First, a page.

Funeral services will be held at 10 a.m., Saturday, August 19, at the Overland Park Church of God (Holiness), 6801 W. 74th Street, Overland Park, Kan. Burial will follow at 2:30 p.m. at Memory Gardens in Fort Scott, Kansas. The family will receive friends from 5 to 7 p.m., Friday evening at the church. Memorials are suggested to Herald and Banner Press and may be left in care of Cheney Witt Chapel, P.O. Box 347, Ft. Scott, KS 66701. Words of remembrance may be submitted to the online guestbook at

Obituary: LaVerne Rose Reinecker

Submitted by Cheney Witt Funeral Home

LaVerne Rose Reinecker, age 81, a resident of Fort Scott, Kan., passed away Monday August 7, 2017, at the Mercy Hospital Fort Scott, Kan.

Laverne was born on July 6, 1936, in Paris, Ark., the daughter of George and Rose Marie Koch Bauer. She married Jerry Reinecker on July 27, 1957, in Kansas City, Mo., he preceded her in death on November 25, 2012. LaVerne was a member of the Mary Queen of Angels Catholic Church. She loved gardening and cooking, and was a devoted wife, mother and grandmother who truly loved taking care of her family.

Survivors include her three children, Joseph Reinecker and wife Debby of Fort Scott, Kan., Jann Rochefort and husband John of Warren, R.I. and Jill Gray of Fort Scott, Kan., four grandchildren, Bailey Lyons and husband Nate, Afton Hyer and husband Coy, Delane Gray and Fiancé Brady Godden, and Carlie Rochefort; four great grandchildren, Addison Lyons, Jhett Lyons, Jaxon Lyons and Blaise Hyer; three sisters, Mary Frances Gross, Lorene Kremer and Georgiana Boyle; and many nieces and nephews. She was also preceded in death by her parents, two sisters, Dorothy Murtha and Jeanne Tackett, and mother in-law Betty Reinecker.

Father Robert Wachter will conduct Mass of Christian Burial at 10 a.m. Friday, August 18, 2017, at the Mary Queen of Angles Catholic Church. Burial will follow in the U.S. National Cemetery Fort Scott, Kan. The Rosary will be prayed at 9:30 a.m. Memorials are suggested to St. Mary’s Catholic School and may be left in care of the Cheney Witt Chapel, 201 S. Main St., P. O. Box 347, Fort Scott, KS. 66701. Words of Remembrance may be submitted to the online guest book at

Witness the Spectacular and Mysterious Solar Eclipse at Fort Scott NHS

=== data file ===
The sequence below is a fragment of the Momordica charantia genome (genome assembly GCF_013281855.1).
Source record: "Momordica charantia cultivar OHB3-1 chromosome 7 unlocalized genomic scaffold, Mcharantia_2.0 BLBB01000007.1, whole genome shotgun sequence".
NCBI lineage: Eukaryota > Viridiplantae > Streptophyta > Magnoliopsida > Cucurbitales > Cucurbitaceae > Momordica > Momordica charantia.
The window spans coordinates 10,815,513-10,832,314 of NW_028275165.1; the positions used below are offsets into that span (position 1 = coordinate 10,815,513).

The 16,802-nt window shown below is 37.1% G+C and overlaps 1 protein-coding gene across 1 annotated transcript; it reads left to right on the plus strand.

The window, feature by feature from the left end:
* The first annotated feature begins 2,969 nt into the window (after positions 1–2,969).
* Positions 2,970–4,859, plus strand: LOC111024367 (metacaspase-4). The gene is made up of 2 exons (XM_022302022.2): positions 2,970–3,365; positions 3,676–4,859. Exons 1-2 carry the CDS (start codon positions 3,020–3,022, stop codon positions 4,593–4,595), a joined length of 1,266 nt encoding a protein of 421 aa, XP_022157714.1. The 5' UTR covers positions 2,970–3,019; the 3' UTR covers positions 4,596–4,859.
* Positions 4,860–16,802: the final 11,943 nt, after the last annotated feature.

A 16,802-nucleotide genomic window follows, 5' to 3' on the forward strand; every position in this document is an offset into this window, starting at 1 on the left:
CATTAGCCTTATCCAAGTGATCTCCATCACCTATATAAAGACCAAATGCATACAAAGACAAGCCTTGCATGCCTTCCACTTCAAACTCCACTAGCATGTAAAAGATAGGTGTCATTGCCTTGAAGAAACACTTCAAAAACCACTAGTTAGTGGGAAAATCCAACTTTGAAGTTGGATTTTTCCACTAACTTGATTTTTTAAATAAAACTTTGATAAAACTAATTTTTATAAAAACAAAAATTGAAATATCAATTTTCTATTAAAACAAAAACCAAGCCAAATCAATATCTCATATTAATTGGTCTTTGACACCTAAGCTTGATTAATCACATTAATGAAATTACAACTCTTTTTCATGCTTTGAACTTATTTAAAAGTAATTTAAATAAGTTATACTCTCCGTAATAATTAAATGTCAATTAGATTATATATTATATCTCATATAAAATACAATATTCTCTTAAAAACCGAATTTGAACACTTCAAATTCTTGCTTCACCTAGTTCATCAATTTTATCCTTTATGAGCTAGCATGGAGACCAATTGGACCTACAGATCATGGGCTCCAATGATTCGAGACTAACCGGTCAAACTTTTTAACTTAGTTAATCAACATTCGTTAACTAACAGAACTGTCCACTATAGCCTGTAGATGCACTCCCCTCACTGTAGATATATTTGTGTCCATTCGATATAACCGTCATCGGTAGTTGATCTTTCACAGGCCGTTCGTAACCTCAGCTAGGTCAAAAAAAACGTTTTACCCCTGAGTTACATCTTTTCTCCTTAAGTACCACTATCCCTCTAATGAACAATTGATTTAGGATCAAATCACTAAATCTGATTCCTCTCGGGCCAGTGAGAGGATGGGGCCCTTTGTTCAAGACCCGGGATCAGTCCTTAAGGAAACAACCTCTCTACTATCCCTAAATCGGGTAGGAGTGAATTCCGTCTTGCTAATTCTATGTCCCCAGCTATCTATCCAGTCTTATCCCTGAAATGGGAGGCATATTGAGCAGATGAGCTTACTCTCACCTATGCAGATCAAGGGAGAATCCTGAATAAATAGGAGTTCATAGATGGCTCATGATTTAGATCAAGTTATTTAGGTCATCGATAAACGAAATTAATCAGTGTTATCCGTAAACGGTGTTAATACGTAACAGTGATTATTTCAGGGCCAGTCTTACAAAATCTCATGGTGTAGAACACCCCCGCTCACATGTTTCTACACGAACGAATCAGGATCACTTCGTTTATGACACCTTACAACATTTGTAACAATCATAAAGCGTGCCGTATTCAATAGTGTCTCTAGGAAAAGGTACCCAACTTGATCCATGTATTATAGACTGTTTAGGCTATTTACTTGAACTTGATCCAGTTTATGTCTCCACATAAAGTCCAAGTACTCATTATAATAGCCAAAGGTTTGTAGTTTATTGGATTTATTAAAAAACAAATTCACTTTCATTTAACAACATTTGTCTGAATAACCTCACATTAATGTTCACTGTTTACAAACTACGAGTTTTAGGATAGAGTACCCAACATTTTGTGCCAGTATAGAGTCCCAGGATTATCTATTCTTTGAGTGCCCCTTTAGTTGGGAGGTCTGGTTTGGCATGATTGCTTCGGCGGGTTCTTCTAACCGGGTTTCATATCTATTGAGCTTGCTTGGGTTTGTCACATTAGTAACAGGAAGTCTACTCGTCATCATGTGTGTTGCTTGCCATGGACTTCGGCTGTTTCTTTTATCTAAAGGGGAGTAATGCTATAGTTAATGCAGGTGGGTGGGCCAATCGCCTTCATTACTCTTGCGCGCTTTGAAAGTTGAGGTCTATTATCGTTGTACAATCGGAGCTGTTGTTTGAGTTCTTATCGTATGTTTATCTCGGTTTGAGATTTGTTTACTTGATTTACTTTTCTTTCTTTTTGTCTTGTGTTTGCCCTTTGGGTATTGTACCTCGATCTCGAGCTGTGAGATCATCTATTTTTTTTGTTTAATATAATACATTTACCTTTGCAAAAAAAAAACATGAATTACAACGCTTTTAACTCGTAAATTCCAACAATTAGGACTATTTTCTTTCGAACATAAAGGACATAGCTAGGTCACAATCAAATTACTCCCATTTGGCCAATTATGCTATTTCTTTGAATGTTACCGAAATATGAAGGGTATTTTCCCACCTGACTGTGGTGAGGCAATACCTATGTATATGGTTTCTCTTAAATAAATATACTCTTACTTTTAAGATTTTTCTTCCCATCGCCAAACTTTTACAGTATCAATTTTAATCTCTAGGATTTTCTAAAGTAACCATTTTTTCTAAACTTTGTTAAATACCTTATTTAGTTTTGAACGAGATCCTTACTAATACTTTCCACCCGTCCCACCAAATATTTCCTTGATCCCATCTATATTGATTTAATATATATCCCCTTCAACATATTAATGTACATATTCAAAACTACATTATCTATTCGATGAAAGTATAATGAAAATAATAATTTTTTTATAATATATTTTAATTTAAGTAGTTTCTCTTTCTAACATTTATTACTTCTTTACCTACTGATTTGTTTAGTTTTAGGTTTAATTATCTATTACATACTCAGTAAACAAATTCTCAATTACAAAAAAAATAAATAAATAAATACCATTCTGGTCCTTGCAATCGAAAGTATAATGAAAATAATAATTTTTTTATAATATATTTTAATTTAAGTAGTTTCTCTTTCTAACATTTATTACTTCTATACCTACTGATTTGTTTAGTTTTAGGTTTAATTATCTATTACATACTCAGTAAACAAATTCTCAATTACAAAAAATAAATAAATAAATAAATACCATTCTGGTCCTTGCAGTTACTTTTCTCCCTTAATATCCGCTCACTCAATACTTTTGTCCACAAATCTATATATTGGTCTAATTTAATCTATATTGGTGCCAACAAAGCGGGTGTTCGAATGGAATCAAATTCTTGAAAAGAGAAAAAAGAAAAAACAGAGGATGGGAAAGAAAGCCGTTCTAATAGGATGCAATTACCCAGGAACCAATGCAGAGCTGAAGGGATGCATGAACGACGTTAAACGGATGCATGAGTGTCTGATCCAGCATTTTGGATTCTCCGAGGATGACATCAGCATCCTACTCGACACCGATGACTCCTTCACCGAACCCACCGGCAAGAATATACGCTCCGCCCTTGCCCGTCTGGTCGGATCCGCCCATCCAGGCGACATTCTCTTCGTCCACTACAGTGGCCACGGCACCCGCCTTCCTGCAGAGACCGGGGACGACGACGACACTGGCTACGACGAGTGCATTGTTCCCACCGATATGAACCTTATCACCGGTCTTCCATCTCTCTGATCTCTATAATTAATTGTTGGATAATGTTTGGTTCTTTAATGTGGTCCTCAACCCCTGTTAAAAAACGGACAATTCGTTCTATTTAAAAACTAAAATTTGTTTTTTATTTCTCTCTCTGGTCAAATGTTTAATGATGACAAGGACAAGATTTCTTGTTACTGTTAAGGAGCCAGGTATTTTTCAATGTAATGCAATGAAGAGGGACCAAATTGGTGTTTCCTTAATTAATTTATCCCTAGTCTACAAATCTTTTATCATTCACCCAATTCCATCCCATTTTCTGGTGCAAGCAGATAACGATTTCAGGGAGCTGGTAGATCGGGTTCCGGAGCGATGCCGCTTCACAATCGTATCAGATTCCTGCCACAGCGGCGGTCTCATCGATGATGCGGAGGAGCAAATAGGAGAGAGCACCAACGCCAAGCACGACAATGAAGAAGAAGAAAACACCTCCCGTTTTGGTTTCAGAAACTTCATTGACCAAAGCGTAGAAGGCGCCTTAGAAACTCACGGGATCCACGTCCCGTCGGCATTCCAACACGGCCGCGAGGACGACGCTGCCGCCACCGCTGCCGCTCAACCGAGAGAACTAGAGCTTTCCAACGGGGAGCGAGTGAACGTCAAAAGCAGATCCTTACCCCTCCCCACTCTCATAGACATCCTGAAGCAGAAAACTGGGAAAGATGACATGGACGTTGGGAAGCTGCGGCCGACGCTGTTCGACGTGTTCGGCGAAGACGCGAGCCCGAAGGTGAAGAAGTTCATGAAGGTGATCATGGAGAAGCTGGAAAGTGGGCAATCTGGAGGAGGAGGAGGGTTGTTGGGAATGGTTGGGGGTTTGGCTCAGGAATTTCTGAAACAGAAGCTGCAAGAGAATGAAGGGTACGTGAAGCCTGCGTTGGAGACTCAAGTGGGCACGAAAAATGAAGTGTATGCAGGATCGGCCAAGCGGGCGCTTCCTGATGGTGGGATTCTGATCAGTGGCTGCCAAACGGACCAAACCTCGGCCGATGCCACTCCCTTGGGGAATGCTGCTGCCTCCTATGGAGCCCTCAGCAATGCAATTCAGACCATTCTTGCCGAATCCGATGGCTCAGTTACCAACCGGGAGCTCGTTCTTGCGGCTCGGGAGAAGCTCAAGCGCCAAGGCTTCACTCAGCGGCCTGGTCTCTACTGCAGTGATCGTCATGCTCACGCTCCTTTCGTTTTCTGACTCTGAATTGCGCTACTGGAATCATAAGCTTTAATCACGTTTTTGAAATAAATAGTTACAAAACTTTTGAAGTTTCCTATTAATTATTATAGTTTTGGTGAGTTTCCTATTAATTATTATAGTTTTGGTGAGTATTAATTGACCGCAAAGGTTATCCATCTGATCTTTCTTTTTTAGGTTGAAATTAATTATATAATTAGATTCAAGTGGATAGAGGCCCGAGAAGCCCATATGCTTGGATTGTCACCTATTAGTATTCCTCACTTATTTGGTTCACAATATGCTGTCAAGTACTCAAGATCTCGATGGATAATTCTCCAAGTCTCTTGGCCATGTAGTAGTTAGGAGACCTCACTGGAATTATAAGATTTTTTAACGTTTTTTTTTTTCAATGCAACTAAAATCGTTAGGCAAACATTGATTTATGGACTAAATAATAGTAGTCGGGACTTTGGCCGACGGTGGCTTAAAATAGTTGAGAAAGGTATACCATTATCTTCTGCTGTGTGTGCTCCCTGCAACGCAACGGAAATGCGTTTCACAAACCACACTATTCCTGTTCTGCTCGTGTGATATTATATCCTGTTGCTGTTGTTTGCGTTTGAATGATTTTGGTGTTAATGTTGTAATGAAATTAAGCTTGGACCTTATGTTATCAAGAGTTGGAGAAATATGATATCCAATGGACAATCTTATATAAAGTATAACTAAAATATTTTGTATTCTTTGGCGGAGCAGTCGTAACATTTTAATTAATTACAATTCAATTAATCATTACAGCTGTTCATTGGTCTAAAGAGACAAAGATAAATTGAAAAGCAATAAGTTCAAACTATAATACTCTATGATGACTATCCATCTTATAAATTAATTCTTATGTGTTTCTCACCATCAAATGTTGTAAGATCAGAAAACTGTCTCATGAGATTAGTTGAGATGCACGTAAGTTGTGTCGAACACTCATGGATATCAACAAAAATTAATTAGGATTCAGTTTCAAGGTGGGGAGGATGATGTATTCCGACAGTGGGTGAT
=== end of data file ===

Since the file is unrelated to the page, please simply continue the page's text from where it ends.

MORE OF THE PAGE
Submitted by the Fort Scott National Historic Site

In 1918 the sun was out, then like magic it disappeared behind the moon, day turned to night and stars were visible in the sky. This crazy phenomenon was a Total Solar Eclipse which passed just to the south of Fort Scott. Now 99 years later, Fort Scott has the opportunity to see a similar total eclipse. The 2017 Total Solar Eclipse will pass across the continental U.S. and its complete totality will be within 100 miles of Fort Scott.

Fort Scott National Historic Site invites everyone to experience this momentous occasion with the Rangers on the Fort’s parade ground. Join us on Monday, August 21, as we watch the sun hide behind the moon. From 10:30 a.m. to 2 p.m., explore the science behind an eclipse, create your own eclipse, earn an Eclipse Junior Ranger Badge, learn about proper eye safety and much more! You might even consider having a moonlight lunch on the parade ground.

The moon will begin blocking the sun at about 11:45 a.m., with the eclipse ending around 2:30 p.m. The peak of the eclipse will occur at 1:05 p.m., when the sun will be almost completely covered. A limited supply of free protective eclipse glasses will be available to view the sun during the eclipse.

Never look directly into the sun, even during an eclipse. The sun’s rays can cause permanent damage to your eyes. When viewing the eclipse, you will need to use special eclipse glasses that have a specific solar filter; sun glasses will not work. Also, do not look through smart phones, cameras, telescopes or binoculars without the proper sun filters. For those not visiting the Fort on August 21, or to ensure you will have your own pair, eclipse glasses can be ordered online from several sources.

Call the Fort at 620-223- 0310 with questions about the event, or visit for more information about this eclipse.

Fort Scott High School to Audition for “Disney’s High School Musical”

Submitted by Angie Bin

The Fort Scott High School Drama Department announces auditions for “Disney’s High School Musical.”

Auditions are Aug. 29 and 31, from 6:30 to 9 p.m. in the FSHS music room and are open to FSHS students in 9th through 12thgrades. Students do not have to prepare anything in advance and should plan to attend on one night for the entire duration of the audition. Auditions consist of singing, dancing, acting exercises and cold readings from the script.

Performances are at 7 p.m. on Nov. 7, 9 and 11, and at 2 p.m. on Nov. 11, and rehearsals are held Monday through Thursday from 6:30-9 p.m.

In addition to performers, the Drama Department is seeking students interested in technical positions. These include:  stage management, lighting, sound, costuming, make-up, backstage crew and set construction and design.

The musical is directed by FSHS Drama and Thespian Director Angie Bin with music direction from Eugene Ware Music Teacher Mary Jo Harper. Taylor Schilling, a music education student at PSU, serves as the Assistant Music Director and Choreographer. The musical is published by Music Theatre International.


5 Corners Complex Celebrates Reopening after Storms

The 5 Corners complex celebrated their grand reopening Saturday morning after a March thunderstorm blew the roof off the building, leaving the businesses in need of repairs before they could return to their normal level of service.

Residents of the complex—which include the 5 Corners convenience store, Libation Station, State Farm offices, Car Help Mobile Mechanic, Nitro Promo and Haneline Products—told of their reactions to hearing the roof had blown off the building, most of it ending up in the parking lot. But despite the damage, 5 Corners and Libation Station owner Darcy Smith said the community turned out to help in the recovery process.